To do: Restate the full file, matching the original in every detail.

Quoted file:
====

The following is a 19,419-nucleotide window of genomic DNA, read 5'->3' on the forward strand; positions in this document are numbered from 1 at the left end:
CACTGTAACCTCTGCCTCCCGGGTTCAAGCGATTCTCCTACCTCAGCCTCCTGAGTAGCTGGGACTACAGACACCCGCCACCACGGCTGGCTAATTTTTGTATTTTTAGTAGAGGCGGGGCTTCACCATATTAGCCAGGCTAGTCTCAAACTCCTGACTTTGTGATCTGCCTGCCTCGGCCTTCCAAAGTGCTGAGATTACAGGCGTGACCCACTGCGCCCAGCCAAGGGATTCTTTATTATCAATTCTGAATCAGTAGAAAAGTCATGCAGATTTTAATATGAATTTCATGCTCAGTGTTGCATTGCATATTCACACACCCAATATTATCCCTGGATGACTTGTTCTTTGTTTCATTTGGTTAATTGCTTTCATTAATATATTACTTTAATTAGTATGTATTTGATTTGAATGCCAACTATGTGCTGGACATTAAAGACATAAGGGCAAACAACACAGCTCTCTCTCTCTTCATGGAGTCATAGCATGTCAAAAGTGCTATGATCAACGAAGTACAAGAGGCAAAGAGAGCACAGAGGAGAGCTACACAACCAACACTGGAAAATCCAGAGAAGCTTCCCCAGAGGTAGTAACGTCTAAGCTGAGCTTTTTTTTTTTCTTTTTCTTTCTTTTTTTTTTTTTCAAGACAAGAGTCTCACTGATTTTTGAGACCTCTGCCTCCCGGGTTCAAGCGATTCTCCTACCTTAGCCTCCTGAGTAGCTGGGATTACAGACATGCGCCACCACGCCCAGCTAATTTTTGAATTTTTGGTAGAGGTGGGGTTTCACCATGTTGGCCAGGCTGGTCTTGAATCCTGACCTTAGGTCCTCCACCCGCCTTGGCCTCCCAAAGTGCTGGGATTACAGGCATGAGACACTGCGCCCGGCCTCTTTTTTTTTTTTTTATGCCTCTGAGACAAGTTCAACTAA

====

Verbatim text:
The following is a 19,419-nucleotide window of genomic DNA, read 5'->3' on the forward strand; positions in this document are numbered from 1 at the left end:
CACTGTAACCTCTGCCTCCCGGGTTCAAGCGATTCTCCTACCTCAGCCTCCTGAGTAGCTGGGACTACAGACACCCGCCACCACGGCTGGCTAATTTTTGTATTTTTAGTAGAGGCGGGGCTTCACCATATTAGCCAGGCTAGTCTCAAACTCCTGACTTTGTGATCTGCCTGCCTCGGCCTTCCAAAGTGCTGAGATTACAGGCGTGACCCACTGCGCCCAGCCAAGGGATTCTTTATTATCAATTCTGAATCAGTAGAAAAGTCATGCAGATTTTAATATGAATTTCATGCTCAGTGTTGCATTGCATATTCACACACCCAATATTATCCCTGGATGACTTGTTCTTTGTTTCATTTGGTTAATTGCTTTCATTAATATATTACTTTAATTAGTATGTATTTGATTTGAATGCCAACTATGTGCTGGACATTAAAGACATAAGGGCAAACAACACAGCTCTCTCTCTCTTCATGGAGTCATAGCATGTCAAAAGTGCTATGATCAACGAAGTACAAGAGGCAAAGAGAGCACAGAGGAGAGCTACACAACCAACACTGGAAAATCCAGAGAAGCTTCCCCAGAGGTAGTAACGTCTAAGCTGAGCTTTTTTTTTTTCTTTTTCTTTCTTTTTTTTTTTTTCAAGACAAGAGTCTCACTGATTTTTGAGACCTCTGCCTCCCGGGTTCAAGCGATTCTCCTACCTTAGCCTCCTGAGTAGCTGGGATTACAGACATGCGCCACCACGCCCAGCTAATTTTTGAATTTTTGGTAGAGGTGGGGTTTCACCATGTTGGCCAGGCTGGTCTTGAATCCTGACCTTAGGTCCTCCACCCGCCTTGGCCTCCCAAAGTGCTGGGATTACAGGCATGAGACACTGCGCCCGGCCTCTTTTTTTTTTTTTTATGCCTCTGAGACAAGTTCAACTAA